A Brief Incomplete History of St. Johns

The Portland Metro area, including St. Johns, rests on traditional village sites of the Multnomah, Wasco, Cowlitz, Kathlamet, Clackamas, Bands of Chinook, Tualatin, Kalapuya, Molalla, and many other tribes who made their homes here. Indigenous people have created communities and summer encampments in this area for the last 11,000 years.

The written history of St. Johns starts much later, and is largely the story of white people written by white people. Much of the oral history of the time before white settlers came has been lost, in part due to systemic policies of genocide, relocation, and assimilation that still impact many Native American families today. We are lucky that some of the details of our history of racist past were brought to our attention by the Edison Street Mural, where key events were painted on the street within a giant Black Lives Matter mural, all within a short walk from Cathedral Park. The Portland Bureau of Transportation repaved Edison St., and the mural was destroyed in the process. Happily, it lives on, on this website.

So when we talk of the history of St. Johns, we know that it is incomplete because we simply do not know what happened. Here are some things we do know:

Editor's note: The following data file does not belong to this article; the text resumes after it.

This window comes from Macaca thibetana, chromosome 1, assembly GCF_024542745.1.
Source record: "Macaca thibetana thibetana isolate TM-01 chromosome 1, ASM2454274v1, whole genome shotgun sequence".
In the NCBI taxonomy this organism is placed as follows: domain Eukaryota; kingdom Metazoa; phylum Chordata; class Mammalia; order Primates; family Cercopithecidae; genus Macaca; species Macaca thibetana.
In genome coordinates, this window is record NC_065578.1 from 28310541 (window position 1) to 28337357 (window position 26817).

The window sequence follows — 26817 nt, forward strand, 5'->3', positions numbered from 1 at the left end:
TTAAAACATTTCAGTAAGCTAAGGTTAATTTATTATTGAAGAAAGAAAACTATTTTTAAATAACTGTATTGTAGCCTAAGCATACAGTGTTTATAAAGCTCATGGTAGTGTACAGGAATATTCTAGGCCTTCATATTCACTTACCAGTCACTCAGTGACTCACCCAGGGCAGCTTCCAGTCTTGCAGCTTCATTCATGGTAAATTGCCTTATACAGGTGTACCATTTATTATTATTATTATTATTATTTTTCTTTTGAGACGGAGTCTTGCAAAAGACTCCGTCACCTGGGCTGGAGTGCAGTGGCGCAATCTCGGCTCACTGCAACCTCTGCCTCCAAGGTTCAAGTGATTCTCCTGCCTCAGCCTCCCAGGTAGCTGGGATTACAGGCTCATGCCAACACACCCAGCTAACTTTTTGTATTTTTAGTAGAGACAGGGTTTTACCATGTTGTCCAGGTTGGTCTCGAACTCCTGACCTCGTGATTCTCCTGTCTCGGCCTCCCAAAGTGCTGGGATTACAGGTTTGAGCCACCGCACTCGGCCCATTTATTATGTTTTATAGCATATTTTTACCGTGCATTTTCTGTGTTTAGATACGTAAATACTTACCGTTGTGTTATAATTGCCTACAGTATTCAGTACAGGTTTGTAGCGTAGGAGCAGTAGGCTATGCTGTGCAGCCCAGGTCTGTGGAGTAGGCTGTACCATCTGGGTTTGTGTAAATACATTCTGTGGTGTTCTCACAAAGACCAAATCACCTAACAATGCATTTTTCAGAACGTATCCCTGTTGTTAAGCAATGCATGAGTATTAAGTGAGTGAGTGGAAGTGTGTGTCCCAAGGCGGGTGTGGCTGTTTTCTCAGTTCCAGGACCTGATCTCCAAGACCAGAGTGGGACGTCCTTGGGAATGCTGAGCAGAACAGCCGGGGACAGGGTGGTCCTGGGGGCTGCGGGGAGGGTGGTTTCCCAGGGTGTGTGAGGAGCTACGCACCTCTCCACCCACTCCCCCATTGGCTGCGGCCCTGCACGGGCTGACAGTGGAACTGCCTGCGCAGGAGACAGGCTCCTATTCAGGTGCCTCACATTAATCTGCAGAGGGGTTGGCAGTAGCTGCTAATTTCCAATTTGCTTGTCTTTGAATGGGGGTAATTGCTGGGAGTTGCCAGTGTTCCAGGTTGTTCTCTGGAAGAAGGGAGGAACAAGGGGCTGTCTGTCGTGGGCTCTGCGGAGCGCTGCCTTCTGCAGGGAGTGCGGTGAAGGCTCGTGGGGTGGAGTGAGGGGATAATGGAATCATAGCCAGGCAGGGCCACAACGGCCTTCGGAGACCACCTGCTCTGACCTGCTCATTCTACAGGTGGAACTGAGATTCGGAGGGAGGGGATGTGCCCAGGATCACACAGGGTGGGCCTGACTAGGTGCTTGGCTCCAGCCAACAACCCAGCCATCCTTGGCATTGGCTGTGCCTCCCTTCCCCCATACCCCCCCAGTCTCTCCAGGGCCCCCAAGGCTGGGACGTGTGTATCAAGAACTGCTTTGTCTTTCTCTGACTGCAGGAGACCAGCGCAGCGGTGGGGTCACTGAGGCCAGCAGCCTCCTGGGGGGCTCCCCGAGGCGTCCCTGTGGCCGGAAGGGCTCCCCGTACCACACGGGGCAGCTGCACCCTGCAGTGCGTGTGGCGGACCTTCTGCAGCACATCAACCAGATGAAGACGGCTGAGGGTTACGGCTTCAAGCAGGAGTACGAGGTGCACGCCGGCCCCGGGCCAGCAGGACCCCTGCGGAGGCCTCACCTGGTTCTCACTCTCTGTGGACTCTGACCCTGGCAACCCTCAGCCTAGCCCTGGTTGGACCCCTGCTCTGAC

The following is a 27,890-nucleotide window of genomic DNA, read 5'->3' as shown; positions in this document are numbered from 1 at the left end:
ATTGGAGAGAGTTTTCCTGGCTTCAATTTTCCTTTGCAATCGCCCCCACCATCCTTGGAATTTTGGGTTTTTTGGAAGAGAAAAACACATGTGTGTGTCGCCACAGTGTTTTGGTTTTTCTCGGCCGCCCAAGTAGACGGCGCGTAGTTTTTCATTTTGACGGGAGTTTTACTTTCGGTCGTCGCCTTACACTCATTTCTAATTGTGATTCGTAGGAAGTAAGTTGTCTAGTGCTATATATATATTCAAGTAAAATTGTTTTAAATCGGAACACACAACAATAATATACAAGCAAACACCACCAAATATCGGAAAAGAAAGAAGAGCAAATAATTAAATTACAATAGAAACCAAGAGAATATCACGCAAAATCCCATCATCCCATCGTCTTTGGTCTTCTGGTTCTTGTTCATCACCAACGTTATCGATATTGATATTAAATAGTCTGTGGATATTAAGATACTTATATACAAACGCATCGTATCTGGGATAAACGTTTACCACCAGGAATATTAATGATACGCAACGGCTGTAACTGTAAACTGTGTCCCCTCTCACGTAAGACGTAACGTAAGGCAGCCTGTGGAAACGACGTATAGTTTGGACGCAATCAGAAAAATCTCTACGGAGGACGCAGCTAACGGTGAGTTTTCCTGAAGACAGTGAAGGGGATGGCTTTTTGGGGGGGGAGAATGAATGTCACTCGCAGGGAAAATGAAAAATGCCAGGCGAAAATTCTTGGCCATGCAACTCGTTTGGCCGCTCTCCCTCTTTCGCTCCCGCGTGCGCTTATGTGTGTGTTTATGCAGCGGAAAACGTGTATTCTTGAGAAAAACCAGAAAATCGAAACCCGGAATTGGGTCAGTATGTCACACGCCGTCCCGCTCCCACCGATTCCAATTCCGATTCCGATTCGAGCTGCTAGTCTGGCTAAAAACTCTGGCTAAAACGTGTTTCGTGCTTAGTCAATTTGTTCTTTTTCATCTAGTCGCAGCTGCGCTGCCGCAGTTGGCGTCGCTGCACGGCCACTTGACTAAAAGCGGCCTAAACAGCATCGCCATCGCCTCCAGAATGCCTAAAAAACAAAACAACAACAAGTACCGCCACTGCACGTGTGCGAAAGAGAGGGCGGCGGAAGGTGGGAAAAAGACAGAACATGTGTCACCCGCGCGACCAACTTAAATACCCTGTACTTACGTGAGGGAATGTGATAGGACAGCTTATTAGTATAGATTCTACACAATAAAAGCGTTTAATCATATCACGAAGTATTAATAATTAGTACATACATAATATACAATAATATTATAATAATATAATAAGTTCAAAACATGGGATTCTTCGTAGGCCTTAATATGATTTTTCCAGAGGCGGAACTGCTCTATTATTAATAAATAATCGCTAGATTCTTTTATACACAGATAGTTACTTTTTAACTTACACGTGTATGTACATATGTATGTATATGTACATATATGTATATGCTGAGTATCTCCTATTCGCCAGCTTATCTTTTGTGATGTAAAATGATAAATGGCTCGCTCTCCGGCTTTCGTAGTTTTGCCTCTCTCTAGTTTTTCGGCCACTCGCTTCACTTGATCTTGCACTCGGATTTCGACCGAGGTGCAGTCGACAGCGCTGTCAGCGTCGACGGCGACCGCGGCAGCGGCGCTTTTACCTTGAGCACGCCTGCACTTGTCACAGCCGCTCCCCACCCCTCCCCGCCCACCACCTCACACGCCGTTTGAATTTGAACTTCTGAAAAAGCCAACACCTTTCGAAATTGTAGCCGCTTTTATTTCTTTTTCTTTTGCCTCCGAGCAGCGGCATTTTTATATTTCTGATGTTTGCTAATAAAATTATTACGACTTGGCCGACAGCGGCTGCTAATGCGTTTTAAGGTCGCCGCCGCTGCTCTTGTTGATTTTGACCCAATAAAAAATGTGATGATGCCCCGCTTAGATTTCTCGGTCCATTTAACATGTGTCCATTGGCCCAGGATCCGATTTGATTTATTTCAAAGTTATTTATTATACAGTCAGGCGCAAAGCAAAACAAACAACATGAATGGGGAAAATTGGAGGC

The original plat for the town of St. Johns was filed on July 20, 1865. The neighborhood is named for one of its settlers, James John. John moved to the peninsula in 1844, after originally settling across the river in Linnton. By 1849, twelve families were living in the area – many of whose descendants still live in the neighborhood today.

James John was a generous man and donated eight blocks of his land for the town site. Upon his death, he left the rest of his property to build a public school where children from all religious denominations could learn together.

St. Johns was officially recognized as a municipality by the Oregon State Legislature on January 5, 1902. In 1915, after 12 colorful years as a township, voters in St. Johns decided to give up their charter and merge with the City of Portland. Today, we have a population of 15,291 souls. 60% identify as white, 20% as Hispanic or Latinx, and the other 20% Black, mixed, Islanders, native Americans, and others.

One more thing: St. Johns has the unexpected distinction of being the city where plywood was invented, or at least where it was first made commercially.